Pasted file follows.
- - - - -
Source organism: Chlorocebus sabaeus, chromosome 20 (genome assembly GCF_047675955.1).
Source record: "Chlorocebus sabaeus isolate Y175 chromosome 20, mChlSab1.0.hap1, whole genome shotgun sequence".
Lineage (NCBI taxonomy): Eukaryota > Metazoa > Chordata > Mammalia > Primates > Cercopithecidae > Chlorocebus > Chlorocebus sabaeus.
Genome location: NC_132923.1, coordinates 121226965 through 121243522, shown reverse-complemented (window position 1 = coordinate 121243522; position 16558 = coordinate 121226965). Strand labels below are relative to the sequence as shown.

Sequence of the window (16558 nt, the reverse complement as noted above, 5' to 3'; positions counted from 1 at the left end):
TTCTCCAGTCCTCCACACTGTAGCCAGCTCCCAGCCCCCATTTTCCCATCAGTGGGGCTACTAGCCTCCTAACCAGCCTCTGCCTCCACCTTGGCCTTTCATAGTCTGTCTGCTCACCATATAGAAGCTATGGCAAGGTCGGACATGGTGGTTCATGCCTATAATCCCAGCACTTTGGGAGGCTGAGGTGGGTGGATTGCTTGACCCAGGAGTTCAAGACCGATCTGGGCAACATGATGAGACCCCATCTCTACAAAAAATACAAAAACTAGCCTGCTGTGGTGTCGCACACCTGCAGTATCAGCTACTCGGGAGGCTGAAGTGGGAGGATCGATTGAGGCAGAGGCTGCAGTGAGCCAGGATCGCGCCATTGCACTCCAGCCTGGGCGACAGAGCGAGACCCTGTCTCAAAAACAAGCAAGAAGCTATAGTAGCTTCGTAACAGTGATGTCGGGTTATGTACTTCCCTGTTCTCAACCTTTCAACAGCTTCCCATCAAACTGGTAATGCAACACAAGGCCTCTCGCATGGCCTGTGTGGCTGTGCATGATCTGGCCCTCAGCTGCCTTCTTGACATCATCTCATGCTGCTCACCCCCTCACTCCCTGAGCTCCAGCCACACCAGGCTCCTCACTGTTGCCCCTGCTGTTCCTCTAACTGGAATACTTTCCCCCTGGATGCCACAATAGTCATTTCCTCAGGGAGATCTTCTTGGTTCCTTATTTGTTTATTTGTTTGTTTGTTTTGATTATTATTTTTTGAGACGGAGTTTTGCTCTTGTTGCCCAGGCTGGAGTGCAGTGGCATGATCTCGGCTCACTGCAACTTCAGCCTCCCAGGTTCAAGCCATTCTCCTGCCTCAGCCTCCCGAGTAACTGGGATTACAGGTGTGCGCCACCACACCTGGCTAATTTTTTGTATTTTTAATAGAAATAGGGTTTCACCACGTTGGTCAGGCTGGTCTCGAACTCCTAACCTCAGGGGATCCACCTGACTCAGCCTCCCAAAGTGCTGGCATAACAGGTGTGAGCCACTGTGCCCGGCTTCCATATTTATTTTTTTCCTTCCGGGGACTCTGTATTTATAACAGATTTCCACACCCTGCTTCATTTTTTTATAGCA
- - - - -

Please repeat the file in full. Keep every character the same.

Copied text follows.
Source organism: Chlorocebus sabaeus, chromosome 20 (genome assembly GCF_047675955.1).
Source record: "Chlorocebus sabaeus isolate Y175 chromosome 20, mChlSab1.0.hap1, whole genome shotgun sequence".
Lineage (NCBI taxonomy): Eukaryota > Metazoa > Chordata > Mammalia > Primates > Cercopithecidae > Chlorocebus > Chlorocebus sabaeus.
Genome location: NC_132923.1, coordinates 121226965 through 121243522, shown reverse-complemented (window position 1 = coordinate 121243522; position 16558 = coordinate 121226965). Strand labels below are relative to the sequence as shown.

Sequence of the window (16558 nt, the reverse complement as noted above, 5' to 3'; positions counted from 1 at the left end):
TTCTCCAGTCCTCCACACTGTAGCCAGCTCCCAGCCCCCATTTTCCCATCAGTGGGGCTACTAGCCTCCTAACCAGCCTCTGCCTCCACCTTGGCCTTTCATAGTCTGTCTGCTCACCATATAGAAGCTATGGCAAGGTCGGACATGGTGGTTCATGCCTATAATCCCAGCACTTTGGGAGGCTGAGGTGGGTGGATTGCTTGACCCAGGAGTTCAAGACCGATCTGGGCAACATGATGAGACCCCATCTCTACAAAAAATACAAAAACTAGCCTGCTGTGGTGTCGCACACCTGCAGTATCAGCTACTCGGGAGGCTGAAGTGGGAGGATCGATTGAGGCAGAGGCTGCAGTGAGCCAGGATCGCGCCATTGCACTCCAGCCTGGGCGACAGAGCGAGACCCTGTCTCAAAAACAAGCAAGAAGCTATAGTAGCTTCGTAACAGTGATGTCGGGTTATGTACTTCCCTGTTCTCAACCTTTCAACAGCTTCCCATCAAACTGGTAATGCAACACAAGGCCTCTCGCATGGCCTGTGTGGCTGTGCATGATCTGGCCCTCAGCTGCCTTCTTGACATCATCTCATGCTGCTCACCCCCTCACTCCCTGAGCTCCAGCCACACCAGGCTCCTCACTGTTGCCCCTGCTGTTCCTCTAACTGGAATACTTTCCCCCTGGATGCCACAATAGTCATTTCCTCAGGGAGATCTTCTTGGTTCCTTATTTGTTTATTTGTTTGTTTGTTTTGATTATTATTTTTTGAGACGGAGTTTTGCTCTTGTTGCCCAGGCTGGAGTGCAGTGGCATGATCTCGGCTCACTGCAACTTCAGCCTCCCAGGTTCAAGCCATTCTCCTGCCTCAGCCTCCCGAGTAACTGGGATTACAGGTGTGCGCCACCACACCTGGCTAATTTTTTGTATTTTTAATAGAAATAGGGTTTCACCACGTTGGTCAGGCTGGTCTCGAACTCCTAACCTCAGGGGATCCACCTGACTCAGCCTCCCAAAGTGCTGGCATAACAGGTGTGAGCCACTGTGCCCGGCTTCCATATTTATTTTTTTCCTTCCGGGGACTCTGTATTTATAACAGATTTCCACACCCTGCTTCATTTTTTTATAGCA